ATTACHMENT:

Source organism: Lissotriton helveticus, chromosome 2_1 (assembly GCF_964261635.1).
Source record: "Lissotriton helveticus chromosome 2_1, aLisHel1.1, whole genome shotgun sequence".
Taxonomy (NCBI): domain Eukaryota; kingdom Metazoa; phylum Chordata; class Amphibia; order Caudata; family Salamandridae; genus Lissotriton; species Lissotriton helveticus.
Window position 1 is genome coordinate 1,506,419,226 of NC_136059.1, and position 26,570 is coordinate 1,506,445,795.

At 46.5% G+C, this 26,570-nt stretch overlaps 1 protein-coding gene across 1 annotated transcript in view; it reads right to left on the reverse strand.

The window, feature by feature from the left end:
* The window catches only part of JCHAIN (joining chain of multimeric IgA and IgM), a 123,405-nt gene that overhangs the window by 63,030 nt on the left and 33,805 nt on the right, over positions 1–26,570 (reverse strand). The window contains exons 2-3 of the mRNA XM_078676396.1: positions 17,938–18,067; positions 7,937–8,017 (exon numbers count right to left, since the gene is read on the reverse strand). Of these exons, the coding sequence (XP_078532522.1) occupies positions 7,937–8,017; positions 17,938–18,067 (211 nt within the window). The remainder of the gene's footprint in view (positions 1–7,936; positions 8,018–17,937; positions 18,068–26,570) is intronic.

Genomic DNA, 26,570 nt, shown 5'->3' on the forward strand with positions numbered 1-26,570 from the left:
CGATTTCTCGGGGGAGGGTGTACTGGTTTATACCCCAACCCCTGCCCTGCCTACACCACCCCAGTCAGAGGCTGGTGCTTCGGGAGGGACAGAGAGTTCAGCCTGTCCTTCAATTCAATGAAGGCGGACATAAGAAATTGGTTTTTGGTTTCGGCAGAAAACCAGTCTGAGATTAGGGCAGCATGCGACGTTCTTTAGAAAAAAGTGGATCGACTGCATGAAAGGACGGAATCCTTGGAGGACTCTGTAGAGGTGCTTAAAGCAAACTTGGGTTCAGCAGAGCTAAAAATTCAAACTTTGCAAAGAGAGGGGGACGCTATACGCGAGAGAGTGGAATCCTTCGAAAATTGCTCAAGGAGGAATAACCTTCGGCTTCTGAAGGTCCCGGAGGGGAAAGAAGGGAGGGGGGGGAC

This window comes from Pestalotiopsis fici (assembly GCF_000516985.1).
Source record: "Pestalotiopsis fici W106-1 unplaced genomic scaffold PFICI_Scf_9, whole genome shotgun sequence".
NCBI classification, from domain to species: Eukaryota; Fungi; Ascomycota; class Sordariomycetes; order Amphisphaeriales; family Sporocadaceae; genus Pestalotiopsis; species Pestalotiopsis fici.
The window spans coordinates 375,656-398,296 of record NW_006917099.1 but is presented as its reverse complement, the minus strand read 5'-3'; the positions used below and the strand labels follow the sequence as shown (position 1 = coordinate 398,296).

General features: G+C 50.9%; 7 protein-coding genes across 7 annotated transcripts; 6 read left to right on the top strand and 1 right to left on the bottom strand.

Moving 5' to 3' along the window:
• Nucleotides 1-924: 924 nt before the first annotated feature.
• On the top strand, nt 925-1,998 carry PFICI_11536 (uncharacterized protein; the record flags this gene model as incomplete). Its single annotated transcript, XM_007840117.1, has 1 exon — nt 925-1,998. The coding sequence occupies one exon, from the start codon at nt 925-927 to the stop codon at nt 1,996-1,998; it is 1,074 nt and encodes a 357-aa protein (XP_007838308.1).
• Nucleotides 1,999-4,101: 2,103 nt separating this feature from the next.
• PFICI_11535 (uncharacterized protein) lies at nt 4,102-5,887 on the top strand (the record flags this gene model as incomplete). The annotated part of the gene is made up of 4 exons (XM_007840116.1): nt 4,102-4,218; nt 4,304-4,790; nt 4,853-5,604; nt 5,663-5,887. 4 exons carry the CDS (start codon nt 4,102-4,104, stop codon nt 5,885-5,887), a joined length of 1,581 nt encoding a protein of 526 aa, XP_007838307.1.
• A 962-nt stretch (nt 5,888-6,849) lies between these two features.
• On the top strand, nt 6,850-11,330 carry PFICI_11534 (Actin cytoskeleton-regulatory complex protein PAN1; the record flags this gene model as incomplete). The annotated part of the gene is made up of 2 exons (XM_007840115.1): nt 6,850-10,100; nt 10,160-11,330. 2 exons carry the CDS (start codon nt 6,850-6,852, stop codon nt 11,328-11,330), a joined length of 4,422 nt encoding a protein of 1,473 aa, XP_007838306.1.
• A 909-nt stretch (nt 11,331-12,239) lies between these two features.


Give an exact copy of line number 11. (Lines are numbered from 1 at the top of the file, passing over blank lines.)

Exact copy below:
Source record: "Pestalotiopsis fici W106-1 unplaced genomic scaffold PFICI_Scf_9, whole genome shotgun sequence".